Firearm Offenses

The Federal Docket

Greer v. United States (U.S. Supreme Court, June 2021)

In an almost unanimous opinion, the Supreme Court held that defendants in post-conviction proceedings alleging plain error under Rehaif must make a sufficient showing that they could have presented evidence at trial that they did not know they were a felon at the time they possessed the firearm. The Court affirmed the conviction of two defendants, one who pleaded guilty and one who was convicted by a jury, after finding that neither of them had presented any evidence or argument that they were unaware that they were felons and that both had multiple prior convictions.

Borden v. United States (U.S. Supreme Court, June 2021)

In a 5-4 opinion, the Supreme Court held that prior convictions for offenses that only require a mens rea of “recklessness” cannot serve as predicate convictions under the “elements clause” of the Armed Career Criminal Act. The Court reasoned that the language requiring that an offense involved the use of force “against the person of another,” reflected that the perpetrator must act purposefully and intentionally.

Carlos Granda v. United States (11th Cir. March 2021)

The Eleventh Circuit affirmed the denial of a defendant’s motion under 2255. The trial court in the defendant’s case had erroneously instructed the jury that the defendant’s charge for Hobbs Act conspiracy could be a predicate offense for finding the defendant guilty of conspiracy to possess a firearm in furtherance of a crime of violence under 924(o). However, the defendant had procedurally defaulted on this claim by not bringing it up in front of the trial court or on direct appeal, and he could not show prejudice or actual innocence because the jury found him guilty of other predicate offenses that were “inextricable intertwined” with the Hobbs Act conspiracy count.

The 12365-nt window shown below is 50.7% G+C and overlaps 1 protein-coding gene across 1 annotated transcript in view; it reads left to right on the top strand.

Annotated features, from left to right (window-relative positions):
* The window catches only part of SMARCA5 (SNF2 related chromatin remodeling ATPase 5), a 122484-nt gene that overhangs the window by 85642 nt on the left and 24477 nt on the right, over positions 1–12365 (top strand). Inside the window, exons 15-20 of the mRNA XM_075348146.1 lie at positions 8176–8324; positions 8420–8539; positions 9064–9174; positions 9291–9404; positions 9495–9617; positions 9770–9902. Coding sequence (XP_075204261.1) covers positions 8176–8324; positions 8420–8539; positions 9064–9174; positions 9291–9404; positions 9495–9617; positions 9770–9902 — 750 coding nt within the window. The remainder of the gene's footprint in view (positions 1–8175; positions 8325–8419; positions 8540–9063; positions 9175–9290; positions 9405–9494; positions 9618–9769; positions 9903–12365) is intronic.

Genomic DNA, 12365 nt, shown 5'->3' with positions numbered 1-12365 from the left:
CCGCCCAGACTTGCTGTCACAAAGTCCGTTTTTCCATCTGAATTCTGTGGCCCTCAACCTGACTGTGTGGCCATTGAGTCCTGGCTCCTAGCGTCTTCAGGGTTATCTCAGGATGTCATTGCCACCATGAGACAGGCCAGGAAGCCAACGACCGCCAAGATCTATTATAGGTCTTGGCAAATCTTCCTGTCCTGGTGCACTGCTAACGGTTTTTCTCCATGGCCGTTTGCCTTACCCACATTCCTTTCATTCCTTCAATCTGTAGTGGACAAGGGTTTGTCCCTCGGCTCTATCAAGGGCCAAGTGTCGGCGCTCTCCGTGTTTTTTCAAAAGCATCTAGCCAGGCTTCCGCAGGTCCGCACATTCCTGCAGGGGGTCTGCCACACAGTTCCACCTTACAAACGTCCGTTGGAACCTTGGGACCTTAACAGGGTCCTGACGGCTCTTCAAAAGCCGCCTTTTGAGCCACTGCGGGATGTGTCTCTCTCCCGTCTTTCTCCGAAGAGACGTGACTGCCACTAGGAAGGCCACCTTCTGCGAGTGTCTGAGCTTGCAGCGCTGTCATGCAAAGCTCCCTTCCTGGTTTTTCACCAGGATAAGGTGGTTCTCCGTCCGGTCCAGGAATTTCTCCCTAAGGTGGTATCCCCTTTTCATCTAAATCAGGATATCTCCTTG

United States v. Dontiez Pendergrass (11th Cir. March 2021)

The Eleventh Circuit affirmed a defendant’s convictions for armed robbery of five businesses. Among its holdings, the Court held that the trial court did not abuse its discretion in denying a motion to continue, it did not err in declining to excuse a juror for cause who was a probation officer, admission of geo-location data that was gathered as fruit of an unlawful search was harmless, an agent’s testimony regarding out-of-court statements was not hearsay since it was helpful to describe investigative tactics, and there was sufficient evidence to convict the defendant based on a modus operandi and pattern reflected in each of the five robberies.

United States v. Tony Dewayne Williams (6th Cir. March 2021)

The Sixth Circuit affirmed a defendant’s sentence which was enhanced based on a prior felony conviction under Tennessee law involving marijuana. The Court held that the sentencing court erred in enhancing the defendant’s sentence based on that conviction because the Tennessee law at issue included hemp under the definition of marijuana, while hemp was distinguishable and legal under federal law. Therefore, the Tennessee conviction was not a “controlled substance offense” under the Guidelines. However, since the defendant had only objected generally at sentencing and did not articulate grounds for his objection, plain error review applied, and the sentencing court’s error here were not clear or obvious given the complexity of the issue.